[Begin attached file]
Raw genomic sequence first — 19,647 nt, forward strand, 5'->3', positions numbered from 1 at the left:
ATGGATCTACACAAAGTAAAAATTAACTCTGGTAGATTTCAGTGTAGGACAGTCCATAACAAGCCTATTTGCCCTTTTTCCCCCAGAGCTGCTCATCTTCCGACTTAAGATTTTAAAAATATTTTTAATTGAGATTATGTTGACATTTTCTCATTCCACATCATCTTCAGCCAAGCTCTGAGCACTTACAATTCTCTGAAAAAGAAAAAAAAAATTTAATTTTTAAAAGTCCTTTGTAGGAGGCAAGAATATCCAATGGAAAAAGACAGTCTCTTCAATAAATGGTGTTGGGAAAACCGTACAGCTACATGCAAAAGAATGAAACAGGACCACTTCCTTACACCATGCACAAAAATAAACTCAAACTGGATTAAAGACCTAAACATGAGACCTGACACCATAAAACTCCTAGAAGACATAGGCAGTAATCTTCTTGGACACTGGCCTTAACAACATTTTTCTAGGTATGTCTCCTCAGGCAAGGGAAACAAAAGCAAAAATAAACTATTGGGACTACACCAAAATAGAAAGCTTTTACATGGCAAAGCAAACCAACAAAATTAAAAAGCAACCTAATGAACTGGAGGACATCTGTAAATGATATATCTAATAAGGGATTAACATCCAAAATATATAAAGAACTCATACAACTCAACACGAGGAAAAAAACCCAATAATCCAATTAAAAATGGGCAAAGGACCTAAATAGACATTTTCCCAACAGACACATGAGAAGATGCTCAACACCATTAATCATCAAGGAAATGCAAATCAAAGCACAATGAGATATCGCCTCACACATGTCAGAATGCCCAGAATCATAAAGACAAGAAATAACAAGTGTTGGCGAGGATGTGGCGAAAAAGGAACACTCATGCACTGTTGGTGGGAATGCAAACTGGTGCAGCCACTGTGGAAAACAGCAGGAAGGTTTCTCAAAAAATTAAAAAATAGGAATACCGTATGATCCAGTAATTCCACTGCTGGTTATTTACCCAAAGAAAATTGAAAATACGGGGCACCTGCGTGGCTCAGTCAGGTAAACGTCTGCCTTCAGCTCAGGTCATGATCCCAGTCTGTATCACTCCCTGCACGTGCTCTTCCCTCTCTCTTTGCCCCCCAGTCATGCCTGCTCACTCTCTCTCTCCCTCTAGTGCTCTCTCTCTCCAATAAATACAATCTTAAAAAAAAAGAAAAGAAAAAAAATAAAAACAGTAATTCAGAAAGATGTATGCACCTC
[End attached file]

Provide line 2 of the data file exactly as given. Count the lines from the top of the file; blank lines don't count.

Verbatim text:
ATGGATCTACACAAAGTAAAAATTAACTCTGGTAGATTTCAGTGTAGGACAGTCCATAACAAGCCTATTTGCCCTTTTTCCCCCAGAGCTGCTCATCTTCCGACTTAAGATTTTAAAAATATTTTTAATTGAGATTATGTTGACATTTTCTCATTCCACATCATCTTCAGCCAAGCTCTGAGCACTTACAATTCTCTGAAAAAGAAAAAAAAAATTTAATTTTTAAAAGTCCTTTGTAGGAGGCAAGAATATCCAATGGAAAAAGACAGTCTCTTCAATAAATGGTGTTGGGAAAACCGTACAGCTACATGCAAAAGAATGAAACAGGACCACTTCCTTACACCATGCACAAAAATAAACTCAAACTGGATTAAAGACCTAAACATGAGACCTGACACCATAAAACTCCTAGAAGACATAGGCAGTAATCTTCTTGGACACTGGCCTTAACAACATTTTTCTAGGTATGTCTCCTCAGGCAAGGGAAACAAAAGCAAAAATAAACTATTGGGACTACACCAAAATAGAAAGCTTTTACATGGCAAAGCAAACCAACAAAATTAAAAAGCAACCTAATGAACTGGAGGACATCTGTAAATGATATATCTAATAAGGGATTAACATCCAAAATATATAAAGAACTCATACAACTCAACACGAGGAAAAAAACCCAATAATCCAATTAAAAATGGGCAAAGGACCTAAATAGACATTTTCCCAACAGACACATGAGAAGATGCTCAACACCATTAATCATCAAGGAAATGCAAATCAAAGCACAATGAGATATCGCCTCACACATGTCAGAATGCCCAGAATCATAAAGACAAGAAATAACAAGTGTTGGCGAGGATGTGGCGAAAAAGGAACACTCATGCACTGTTGGTGGGAATGCAAACTGGTGCAGCCACTGTGGAAAACAGCAGGAAGGTTTCTCAAAAAATTAAAAAATAGGAATACCGTATGATCCAGTAATTCCACTGCTGGTTATTTACCCAAAGAAAATTGAAAATACGGGGCACCTGCGTGGCTCAGTCAGGTAAACGTCTGCCTTCAGCTCAGGTCATGATCCCAGTCTGTATCACTCCCTGCACGTGCTCTTCCCTCTCTCTTTGCCCCCCAGTCATGCCTGCTCACTCTCTCTCTCCCTCTAGTGCTCTCTCTCTCCAATAAATACAATCTTAAAAAAAAAGAAAAGAAAAAAAATAAAAACAGTAATTCAGAAAGATGTATGCACCTC